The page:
How to issue sweat equity for your start-ups in Malaysia

Getting a start-up off the ground isn’t easy. It is also hard to keep a good team around and secure new talents especially when you’re bootstrapped with limited cash. Sweat equity shares are a powerful tool for helping you retain talents, and even get others like advisors and mentors in the ecosystem or industry that can add long term value to your entrepreneurial journey as a start-up founder. 

The common mistake

A lot of start-up founders like to offer or issue a fixed upfront percentage of shares in your business when offering shares to a potential hire. 

Generally using a percentage isn’t a bad idea, to begin with. The challenge with using a fixed percentage is tied to the valuation. Your 10% equity in your business may be worth a lot more in six months time or even in twelve months time. To summarise, the  10% may be worth differently as the start-up grows (assuming the value of the company goes up of course).

In other words, it may be worth the hassle to actually calculate or quantify the value of the work that will be done by the person that you’re onboarding in your start-up.

How to issue sweat equity

So my preferred option is for you to calculate the value of the work that the talent is bringing into the company. 

Let’s say you need to get a landing page with a nice catchy ‘call to action’ button done for your start-up. 

You’ve asked around and found that the average cost of hiring a web designer is around RM5,000 for a decent working landing page I can offer the web designer shares worth RM5,000 in my venture so long as the work is completed. The agreement can be set out in a simple developer agreement with the scope and the fee will be paid by the issuance of the shares from your start-up instead.

The usual challenges when issuing sweat equity

In practice, many company secretaries in Malaysia may not be familiar with the sweat equity concept and don’t be surprised that you may end up having a flat “no” when you told your secretary that you want to give out some shares to a CTO or a business development person in your business.

Once you place out shares to a person, you should immediately get a start-up lawyer to prepare a shareholders agreement in place setting out the rights and obligations between the existing shareholders including the new person that has received shares in your start-up.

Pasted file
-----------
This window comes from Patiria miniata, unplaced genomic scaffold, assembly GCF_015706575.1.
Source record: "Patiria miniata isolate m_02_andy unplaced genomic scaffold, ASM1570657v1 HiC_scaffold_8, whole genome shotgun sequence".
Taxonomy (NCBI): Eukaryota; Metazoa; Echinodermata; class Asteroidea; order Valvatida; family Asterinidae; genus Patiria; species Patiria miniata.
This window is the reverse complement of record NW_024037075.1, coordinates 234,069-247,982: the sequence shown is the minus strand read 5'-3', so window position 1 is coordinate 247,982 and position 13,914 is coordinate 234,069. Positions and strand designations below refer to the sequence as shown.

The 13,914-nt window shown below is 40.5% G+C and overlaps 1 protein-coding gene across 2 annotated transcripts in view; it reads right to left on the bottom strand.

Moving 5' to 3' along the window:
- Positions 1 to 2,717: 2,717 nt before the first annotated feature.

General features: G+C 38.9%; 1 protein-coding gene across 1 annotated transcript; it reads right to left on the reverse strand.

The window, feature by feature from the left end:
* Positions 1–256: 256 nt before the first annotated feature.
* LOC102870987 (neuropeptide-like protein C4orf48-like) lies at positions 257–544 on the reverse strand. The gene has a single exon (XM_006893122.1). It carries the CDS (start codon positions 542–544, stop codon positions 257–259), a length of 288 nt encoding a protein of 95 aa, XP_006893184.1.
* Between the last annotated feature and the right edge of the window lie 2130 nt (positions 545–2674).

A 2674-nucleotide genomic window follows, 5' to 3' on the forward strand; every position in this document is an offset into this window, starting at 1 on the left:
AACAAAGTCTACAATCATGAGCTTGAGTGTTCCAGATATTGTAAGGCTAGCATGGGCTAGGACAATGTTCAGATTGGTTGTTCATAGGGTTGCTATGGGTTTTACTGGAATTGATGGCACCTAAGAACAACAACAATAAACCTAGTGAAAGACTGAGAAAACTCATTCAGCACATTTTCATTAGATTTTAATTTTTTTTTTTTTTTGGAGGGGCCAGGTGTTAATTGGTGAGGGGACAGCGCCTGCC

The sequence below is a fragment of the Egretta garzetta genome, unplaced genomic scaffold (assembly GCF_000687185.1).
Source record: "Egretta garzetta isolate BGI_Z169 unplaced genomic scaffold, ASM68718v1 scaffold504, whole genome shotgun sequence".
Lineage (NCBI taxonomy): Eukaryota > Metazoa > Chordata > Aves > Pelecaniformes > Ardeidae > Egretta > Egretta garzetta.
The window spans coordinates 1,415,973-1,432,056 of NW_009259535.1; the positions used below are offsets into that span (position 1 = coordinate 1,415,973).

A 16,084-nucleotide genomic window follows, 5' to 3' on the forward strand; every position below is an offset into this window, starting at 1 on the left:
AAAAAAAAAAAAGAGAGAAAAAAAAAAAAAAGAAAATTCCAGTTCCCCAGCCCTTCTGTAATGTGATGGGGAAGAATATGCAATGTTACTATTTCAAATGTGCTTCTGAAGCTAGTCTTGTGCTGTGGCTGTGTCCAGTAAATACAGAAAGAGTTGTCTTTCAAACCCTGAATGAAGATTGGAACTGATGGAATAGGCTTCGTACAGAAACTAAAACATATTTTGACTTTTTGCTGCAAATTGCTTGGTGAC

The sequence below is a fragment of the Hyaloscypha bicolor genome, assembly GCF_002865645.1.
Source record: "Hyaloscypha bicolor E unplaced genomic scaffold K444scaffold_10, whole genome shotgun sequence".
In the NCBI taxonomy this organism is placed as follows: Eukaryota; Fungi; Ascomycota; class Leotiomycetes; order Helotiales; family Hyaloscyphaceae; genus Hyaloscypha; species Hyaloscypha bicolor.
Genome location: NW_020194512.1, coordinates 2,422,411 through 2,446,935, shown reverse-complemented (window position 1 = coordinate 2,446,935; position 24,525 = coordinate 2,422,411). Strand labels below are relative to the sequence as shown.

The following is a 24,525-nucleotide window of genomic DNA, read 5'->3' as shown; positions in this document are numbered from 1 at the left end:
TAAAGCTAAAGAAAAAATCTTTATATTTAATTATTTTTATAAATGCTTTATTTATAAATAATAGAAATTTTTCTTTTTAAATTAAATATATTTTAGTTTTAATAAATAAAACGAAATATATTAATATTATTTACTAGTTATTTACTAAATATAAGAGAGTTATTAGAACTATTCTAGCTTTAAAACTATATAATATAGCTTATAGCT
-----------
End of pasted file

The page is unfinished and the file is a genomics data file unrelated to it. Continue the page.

Also, the company secretary will need to prepare the paperwork including a board resolution for approving the allotment and issuance of new shares to the sweat equity shareholder and the issue price.

The rights of a sweat equity holder as a shareholder

As far as the companies law is concerned, a sweat equity shareholder has the same rights and duties as other existing shareholders. As a shareholder, the sweat equity holder will be entitled to the waiver of the pre-emptive right (also known as the right of first refusal) when it comes to the new issuance of shares in the future by the company. This also includes any transfer of shares by any existing shareholder (usually by an existing co-founder). 

In practice, it may be possible to incorporate a clause in the shareholder’s agreement that the sweat equity shareholder agrees to waive his pre-emptive right in the future (generally, every shareholder should be entitled to this pre-emptive waiver right as a matter of practice). So if you want to issue shares to anyone, make sure you put things in writing so that everyone is on the page when it comes to the respective rights and obligations.  This also includes other clauses such as co-sale obligations, tag-along rights and drag-along rights and so on.

I have found crowdfunding investors in most equity crowdfunding campaigns agree to waive their pre-emptive rights to subscribe for new shares if the issuer i.e. the company raises new funds in a new equity crowdfunding campaign. This may be included inside the shareholders’ agreement to avoid the logistics nightmare of getting every single crowdfunding investor to sign off on their respective waivers every time a company wants to raise new funds.

Make sure that you get a good start-up lawyer to help you navigate the usual challenges in coming up with the offer letter and the necessary agreements to ensure that the shares are issued correctly by the company.